Prime Minister Narendra Modi has taken it upon himself once again to dispense advice to India’s millions of school-going children. This time the subject is exam preparation and clearing their Board exams. While in itself this is a good and noble initiative, the irony inherent in the event was a bit hard to miss, given that the PM’s own academic history has been opaque at best and the matter of his own educational qualifications continues to remain a matter of controversy.
Coming on the heels of his newly-launched book, Exam Warriors, the event called “Pariksha Par Charcha” was held at New Delhi’s Talkatora stadium and was attended by thousands of school-going children and teachers and broadcast live around the country. The event, which lasted nearly two hours, saw the prime minister taking questions from students in the audience and from around the country, answering them in his avuncular manner, and peppering the interaction with anecdotes from his own life.
It was, of course, clear that here was yet another scripted and orchestrated event. The chaos that comes with a spontaneous question-and-answer session – specially with teenagers – was conspicuous by its absence. What we saw instead were rows of high school children sitting up straight, paying attention and applauding at all the right times.
Early on in the interaction, Modi credited his teachers for helping him “remain in learning mode and always keep[ing] the student within alive”. One would have to admit he has certainly learnt a thing or two about interacting with students since his first Teachers’ Day interaction with the country four years ago. (That event, it may be recalled, was mandatory viewing for school children around the country.) Doing away with much of the formality this time, the PM walked around on stage, relaxed and easy, much like a speaker at a TED event.
That much strategising and preparation had gone into the event was obvious by the fact that for several hours on the day the event occurred, Google’s home page featured a link right beneath the search bar pointing to a YouTube recording of the event.
While much of what the prime minister shared with the students was hardly new wisdom (rest, focus, do yoga, don’t compare yourself with others, etc.) there were eyebrow-raising moments in his interaction as well.
While he exhorted students to honour their teachers, and teachers to build relationships with the students and their families, Modi also unwittingly voiced a long-standing societal condescension towards the teaching profession while answering a question about parental pressure:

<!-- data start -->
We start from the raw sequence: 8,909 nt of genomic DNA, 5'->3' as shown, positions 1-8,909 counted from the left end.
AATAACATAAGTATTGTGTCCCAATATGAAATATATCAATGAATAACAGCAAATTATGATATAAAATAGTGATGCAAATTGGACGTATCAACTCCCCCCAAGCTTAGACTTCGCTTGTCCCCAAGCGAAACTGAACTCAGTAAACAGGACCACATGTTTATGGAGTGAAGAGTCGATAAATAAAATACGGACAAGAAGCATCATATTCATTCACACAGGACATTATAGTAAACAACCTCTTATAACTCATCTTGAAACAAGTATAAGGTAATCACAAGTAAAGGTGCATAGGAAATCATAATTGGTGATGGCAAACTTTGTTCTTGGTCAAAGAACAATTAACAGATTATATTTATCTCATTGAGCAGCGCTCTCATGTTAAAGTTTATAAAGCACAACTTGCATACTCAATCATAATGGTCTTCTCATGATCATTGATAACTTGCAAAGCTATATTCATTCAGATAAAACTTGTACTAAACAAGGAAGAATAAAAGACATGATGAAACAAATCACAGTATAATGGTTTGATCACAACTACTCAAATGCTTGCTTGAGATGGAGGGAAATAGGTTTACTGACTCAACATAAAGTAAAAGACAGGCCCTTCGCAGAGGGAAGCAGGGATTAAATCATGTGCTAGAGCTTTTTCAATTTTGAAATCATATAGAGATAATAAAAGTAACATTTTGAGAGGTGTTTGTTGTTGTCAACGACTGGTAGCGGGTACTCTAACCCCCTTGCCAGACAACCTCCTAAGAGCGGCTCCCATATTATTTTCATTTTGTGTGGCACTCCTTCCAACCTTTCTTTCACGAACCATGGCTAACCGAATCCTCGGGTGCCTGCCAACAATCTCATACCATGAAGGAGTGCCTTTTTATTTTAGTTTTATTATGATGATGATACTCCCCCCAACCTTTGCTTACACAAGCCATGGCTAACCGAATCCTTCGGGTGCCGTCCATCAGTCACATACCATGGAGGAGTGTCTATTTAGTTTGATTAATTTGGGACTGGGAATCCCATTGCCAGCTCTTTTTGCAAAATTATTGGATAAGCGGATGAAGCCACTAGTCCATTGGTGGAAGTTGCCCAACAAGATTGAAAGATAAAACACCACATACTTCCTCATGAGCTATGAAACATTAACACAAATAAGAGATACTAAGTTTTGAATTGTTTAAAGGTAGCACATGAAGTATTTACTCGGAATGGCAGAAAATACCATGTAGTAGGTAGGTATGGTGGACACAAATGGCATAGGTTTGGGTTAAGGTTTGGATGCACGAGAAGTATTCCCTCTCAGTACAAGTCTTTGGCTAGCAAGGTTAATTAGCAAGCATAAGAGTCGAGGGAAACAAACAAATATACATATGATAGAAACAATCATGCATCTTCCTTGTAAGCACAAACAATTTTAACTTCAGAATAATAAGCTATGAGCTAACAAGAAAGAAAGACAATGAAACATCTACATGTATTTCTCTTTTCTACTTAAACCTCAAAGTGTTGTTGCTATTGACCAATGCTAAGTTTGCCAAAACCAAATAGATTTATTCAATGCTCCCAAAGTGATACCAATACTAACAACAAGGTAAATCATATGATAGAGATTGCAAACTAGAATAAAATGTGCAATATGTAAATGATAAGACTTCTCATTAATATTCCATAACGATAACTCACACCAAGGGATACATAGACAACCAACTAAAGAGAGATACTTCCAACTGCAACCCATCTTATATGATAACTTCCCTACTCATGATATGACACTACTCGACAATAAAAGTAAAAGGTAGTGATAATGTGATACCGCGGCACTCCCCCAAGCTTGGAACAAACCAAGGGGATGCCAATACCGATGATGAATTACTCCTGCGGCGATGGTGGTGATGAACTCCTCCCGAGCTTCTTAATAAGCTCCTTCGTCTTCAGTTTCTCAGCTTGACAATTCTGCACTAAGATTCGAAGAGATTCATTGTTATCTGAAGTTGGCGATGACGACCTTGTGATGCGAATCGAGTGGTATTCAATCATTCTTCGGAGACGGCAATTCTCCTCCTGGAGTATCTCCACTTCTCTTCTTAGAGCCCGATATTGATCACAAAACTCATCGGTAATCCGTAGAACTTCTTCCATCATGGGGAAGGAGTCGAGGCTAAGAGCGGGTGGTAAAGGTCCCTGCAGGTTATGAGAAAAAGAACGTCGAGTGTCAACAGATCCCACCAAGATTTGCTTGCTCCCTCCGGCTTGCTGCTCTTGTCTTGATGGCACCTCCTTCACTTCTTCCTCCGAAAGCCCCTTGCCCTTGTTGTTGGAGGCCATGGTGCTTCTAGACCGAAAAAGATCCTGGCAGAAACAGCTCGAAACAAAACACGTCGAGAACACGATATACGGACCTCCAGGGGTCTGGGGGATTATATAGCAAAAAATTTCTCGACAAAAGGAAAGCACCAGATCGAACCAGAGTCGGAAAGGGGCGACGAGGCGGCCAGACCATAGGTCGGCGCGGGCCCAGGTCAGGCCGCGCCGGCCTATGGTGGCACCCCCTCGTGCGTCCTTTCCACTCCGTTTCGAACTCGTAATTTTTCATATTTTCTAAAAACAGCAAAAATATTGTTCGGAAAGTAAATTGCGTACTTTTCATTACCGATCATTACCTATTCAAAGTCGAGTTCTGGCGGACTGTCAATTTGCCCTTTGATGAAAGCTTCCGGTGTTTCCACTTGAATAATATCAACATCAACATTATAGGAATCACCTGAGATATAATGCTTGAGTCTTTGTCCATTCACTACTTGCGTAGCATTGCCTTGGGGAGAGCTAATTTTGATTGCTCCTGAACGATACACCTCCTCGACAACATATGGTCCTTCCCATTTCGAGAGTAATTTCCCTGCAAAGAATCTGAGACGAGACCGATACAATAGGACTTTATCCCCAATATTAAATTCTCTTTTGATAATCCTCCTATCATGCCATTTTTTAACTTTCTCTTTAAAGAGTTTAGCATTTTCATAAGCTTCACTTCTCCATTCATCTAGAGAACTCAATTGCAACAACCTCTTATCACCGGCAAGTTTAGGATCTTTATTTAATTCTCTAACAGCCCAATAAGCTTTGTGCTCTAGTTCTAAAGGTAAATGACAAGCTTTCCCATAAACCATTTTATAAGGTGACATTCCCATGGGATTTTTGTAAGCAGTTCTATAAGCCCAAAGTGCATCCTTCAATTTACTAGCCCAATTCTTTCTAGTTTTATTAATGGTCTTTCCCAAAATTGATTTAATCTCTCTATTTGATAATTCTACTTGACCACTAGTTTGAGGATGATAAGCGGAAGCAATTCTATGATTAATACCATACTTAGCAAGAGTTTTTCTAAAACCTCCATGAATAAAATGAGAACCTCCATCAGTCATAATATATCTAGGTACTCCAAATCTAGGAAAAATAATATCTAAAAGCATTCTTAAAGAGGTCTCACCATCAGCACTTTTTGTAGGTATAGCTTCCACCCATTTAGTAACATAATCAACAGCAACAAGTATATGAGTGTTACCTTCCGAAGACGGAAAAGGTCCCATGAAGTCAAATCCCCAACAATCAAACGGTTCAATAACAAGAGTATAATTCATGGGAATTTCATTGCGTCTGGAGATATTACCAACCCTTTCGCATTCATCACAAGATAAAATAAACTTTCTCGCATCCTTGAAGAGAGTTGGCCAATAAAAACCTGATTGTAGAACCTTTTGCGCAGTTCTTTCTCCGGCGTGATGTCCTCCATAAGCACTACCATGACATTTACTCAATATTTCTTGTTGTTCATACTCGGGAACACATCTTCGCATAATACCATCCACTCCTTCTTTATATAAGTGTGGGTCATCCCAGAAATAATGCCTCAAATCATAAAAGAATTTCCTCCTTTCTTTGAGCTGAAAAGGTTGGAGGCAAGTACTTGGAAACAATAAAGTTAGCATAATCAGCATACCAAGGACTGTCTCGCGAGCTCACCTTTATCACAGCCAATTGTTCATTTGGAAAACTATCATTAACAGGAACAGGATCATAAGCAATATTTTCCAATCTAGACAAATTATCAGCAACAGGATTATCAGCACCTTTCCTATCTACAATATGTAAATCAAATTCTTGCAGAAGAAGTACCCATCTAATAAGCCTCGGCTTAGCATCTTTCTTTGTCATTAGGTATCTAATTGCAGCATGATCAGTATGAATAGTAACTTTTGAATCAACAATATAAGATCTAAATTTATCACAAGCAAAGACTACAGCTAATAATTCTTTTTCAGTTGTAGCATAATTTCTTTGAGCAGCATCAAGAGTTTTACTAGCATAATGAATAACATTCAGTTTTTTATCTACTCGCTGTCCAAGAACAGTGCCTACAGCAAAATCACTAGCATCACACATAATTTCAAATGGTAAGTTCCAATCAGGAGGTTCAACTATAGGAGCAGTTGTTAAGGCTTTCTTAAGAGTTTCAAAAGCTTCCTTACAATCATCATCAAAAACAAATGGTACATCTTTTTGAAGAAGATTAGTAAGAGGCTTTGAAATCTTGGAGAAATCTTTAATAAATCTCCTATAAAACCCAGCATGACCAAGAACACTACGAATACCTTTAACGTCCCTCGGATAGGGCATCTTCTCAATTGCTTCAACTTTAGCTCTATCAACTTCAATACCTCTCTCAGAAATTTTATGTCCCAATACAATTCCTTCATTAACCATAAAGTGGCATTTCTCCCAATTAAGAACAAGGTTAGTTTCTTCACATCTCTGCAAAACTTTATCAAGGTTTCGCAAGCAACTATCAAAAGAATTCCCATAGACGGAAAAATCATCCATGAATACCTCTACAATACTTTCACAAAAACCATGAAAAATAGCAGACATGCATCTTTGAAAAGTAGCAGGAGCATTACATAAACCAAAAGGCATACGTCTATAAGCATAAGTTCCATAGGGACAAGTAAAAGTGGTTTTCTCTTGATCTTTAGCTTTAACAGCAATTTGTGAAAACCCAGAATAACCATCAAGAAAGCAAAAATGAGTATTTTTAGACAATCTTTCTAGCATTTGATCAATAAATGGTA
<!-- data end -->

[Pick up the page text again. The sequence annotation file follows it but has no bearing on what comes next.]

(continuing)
“The reason a parent puts pressure on his students,” he said, “is because of the ghost of unmet expectations. For example, a parent wanted to become a doctor but ended up becoming a teacher. That parent will then force his child to become a doctor.”
Ended up becoming a teacher! Surely an unfortunate choice of words, given that hundreds of thousands of teachers were watching the event along with their students and that just a few kilometers away teachers and students were protesting his government’s education policies on Parliament Street.
While one is glad that the prime minister encouraged students not to stress too much, get enough rest and not compare themselves with each other, some of what he said was downright bewildering, for example, his definitions of IQ and EQ. IQ he likened to a baby who can reach for a ghungroo on his own after his mother has tapped it once, and EQ was compared to the same baby being soothed by its mother’s voice. (Both IQ and EQ, incidentally, have precise definitions. IQ is a total score derived from several standardised tests designed to assess human intelligence and EQ consists of a person’s self-awareness, ability to self-regulate, empathize and build relations with others.)
Modi’s references to war in his interaction were also worrying. While talking about the tendency of students to compare themselves with each other, the prime minister exhorted them to stay in their own ‘field of ability’ and not venture out into other fields, much like how “in a war you bring the enemy into your own field and kill him.” Should a prime minister use war metaphors in a chat with young students? Was this a metaphor loosely used or was it a deliberately casual reference, aimed perhaps at valourising conflict?
The prime minister also exhorted the students to build “a free and open atmosphere” at home and even encouraged a student to take up journalism as a career. One wonders what kind of a journalist he had in mind, given the fact that India has now slipped to 136th place in the World Press Freedom Index and the National Investigation Agency’s view is that journalists have a “moral duty” to report the positive work of the government and that if they don’t, their credentials will always be suspect.
Peter Drucker, ‘father of modern management’ once said, “Management is efficiency in climbing the ladder of success; leadership determines whether the ladder is leaning against the right wall.” What Indian education needs more than anything is a leader who will take a good long hard look at the education system as a whole and have the courage to overhaul it. That is what the people of India want their prime minister to do, not waste his energies proffering advice that is readily available in dozens of self-help books. There are others who can help students crack their exams. There is no one else to do the job of ensuring India has a well-functioning, designed and resourced education system that can produce outcomes in terms of actual learning rather than exam results.
Rohit Kumar is an educator.